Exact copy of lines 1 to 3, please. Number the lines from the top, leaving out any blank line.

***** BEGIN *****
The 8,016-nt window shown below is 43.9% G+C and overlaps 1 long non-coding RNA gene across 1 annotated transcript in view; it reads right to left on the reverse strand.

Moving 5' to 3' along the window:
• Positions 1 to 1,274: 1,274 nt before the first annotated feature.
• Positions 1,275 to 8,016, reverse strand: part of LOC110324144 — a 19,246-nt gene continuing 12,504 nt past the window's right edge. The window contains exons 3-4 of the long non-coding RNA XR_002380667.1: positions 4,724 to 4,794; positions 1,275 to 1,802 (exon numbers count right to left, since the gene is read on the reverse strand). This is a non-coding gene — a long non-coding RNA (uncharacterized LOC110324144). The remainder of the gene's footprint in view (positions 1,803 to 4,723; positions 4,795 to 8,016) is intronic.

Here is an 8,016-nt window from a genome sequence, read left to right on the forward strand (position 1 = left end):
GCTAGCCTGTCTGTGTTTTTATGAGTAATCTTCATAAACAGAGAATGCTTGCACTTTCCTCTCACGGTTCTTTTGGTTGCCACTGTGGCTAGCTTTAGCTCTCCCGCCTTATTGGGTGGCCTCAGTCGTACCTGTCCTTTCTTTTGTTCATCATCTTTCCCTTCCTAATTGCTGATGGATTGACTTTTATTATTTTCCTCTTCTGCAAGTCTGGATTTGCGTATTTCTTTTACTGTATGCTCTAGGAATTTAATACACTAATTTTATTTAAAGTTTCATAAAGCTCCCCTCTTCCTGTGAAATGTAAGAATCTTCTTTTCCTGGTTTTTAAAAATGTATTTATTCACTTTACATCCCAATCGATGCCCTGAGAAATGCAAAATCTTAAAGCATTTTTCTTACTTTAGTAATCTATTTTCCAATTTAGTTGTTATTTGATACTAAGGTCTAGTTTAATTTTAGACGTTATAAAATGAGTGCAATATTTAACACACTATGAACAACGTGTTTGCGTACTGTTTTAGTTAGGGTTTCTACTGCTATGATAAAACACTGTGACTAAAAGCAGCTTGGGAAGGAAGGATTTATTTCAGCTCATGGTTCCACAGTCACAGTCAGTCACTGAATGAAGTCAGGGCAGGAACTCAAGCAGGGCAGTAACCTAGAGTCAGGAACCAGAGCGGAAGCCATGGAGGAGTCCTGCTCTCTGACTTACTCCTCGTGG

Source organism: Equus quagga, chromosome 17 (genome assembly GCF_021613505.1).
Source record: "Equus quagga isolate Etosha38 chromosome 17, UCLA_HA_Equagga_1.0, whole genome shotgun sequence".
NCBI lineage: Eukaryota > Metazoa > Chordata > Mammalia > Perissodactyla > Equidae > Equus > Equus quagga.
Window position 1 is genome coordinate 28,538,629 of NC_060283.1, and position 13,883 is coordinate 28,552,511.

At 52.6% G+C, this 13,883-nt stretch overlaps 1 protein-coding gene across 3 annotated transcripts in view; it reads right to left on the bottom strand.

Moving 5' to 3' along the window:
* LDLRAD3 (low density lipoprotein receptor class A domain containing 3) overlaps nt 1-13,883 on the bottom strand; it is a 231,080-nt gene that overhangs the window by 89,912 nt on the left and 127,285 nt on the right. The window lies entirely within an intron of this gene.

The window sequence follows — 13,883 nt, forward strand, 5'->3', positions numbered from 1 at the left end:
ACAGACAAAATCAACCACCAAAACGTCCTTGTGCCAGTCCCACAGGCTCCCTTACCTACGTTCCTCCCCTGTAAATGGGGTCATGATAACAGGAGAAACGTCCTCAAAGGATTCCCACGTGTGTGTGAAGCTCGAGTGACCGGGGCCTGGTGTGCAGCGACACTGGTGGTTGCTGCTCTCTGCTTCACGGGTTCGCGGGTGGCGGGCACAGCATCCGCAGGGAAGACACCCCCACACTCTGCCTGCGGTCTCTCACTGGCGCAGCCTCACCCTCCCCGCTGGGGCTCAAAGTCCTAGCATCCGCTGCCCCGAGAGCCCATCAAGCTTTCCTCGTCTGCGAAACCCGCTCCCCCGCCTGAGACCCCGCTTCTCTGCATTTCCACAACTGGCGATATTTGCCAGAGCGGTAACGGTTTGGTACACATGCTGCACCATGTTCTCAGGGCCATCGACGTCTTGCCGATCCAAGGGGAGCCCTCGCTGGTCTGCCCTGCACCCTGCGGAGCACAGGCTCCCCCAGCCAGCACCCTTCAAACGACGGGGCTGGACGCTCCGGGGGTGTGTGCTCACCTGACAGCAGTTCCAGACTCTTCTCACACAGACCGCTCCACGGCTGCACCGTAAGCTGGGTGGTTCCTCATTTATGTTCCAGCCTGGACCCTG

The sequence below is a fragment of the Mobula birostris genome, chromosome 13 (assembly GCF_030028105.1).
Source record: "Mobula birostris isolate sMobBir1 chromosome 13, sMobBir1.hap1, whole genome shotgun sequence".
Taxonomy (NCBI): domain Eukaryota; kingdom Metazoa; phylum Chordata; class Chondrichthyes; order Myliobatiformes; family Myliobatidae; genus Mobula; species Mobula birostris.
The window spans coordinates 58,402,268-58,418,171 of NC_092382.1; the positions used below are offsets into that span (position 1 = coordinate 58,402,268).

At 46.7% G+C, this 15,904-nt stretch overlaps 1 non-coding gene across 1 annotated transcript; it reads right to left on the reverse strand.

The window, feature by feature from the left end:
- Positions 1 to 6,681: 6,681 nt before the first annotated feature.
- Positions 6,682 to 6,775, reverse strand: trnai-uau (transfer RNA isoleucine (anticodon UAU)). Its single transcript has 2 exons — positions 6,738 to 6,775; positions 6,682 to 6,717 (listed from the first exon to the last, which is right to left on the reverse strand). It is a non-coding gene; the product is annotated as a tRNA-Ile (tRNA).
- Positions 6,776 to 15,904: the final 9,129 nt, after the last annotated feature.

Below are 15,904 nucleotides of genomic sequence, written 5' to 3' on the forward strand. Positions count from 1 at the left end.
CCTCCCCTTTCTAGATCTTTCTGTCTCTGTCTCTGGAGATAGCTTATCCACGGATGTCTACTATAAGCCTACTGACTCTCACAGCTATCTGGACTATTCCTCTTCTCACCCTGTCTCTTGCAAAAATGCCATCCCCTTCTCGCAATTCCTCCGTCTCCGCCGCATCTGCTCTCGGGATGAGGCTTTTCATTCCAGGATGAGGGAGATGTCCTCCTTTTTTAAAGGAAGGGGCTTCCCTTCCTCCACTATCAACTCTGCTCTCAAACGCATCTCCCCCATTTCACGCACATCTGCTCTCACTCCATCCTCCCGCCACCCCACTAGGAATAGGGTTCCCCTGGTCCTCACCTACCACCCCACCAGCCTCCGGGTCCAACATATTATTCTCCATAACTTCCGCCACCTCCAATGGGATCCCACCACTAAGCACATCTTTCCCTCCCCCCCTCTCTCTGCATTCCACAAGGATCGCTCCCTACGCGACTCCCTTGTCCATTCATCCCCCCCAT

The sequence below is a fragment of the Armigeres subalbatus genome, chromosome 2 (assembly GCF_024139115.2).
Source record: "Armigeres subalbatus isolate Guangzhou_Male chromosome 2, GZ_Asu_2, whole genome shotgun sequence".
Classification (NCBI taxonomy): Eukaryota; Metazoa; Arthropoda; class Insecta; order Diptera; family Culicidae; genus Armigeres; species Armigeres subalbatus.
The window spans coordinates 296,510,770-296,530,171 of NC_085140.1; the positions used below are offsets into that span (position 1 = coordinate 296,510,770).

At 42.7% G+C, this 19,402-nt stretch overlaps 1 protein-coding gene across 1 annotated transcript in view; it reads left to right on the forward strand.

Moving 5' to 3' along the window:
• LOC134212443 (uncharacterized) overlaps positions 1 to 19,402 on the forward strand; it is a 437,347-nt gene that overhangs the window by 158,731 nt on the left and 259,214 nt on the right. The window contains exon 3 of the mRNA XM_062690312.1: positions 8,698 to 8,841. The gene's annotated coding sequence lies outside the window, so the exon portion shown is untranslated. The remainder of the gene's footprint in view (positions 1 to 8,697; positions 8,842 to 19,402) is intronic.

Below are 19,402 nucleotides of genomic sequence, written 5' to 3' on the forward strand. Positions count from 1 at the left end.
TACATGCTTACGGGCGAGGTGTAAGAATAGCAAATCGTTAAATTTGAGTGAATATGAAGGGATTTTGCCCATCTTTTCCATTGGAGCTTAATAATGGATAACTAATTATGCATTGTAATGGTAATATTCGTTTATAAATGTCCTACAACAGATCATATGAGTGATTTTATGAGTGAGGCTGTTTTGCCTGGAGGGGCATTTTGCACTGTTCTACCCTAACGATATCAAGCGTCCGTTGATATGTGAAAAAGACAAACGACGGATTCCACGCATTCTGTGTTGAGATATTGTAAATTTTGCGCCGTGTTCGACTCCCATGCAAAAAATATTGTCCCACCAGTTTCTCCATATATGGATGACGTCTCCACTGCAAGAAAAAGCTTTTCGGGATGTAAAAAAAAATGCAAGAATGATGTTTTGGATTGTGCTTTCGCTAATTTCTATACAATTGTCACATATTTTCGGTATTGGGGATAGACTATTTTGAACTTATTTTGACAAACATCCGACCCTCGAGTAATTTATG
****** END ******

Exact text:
The 8,016-nt window shown below is 43.9% G+C and overlaps 1 long non-coding RNA gene across 1 annotated transcript in view; it reads right to left on the reverse strand.

Moving 5' to 3' along the window:
• Positions 1 to 1,274: 1,274 nt before the first annotated feature.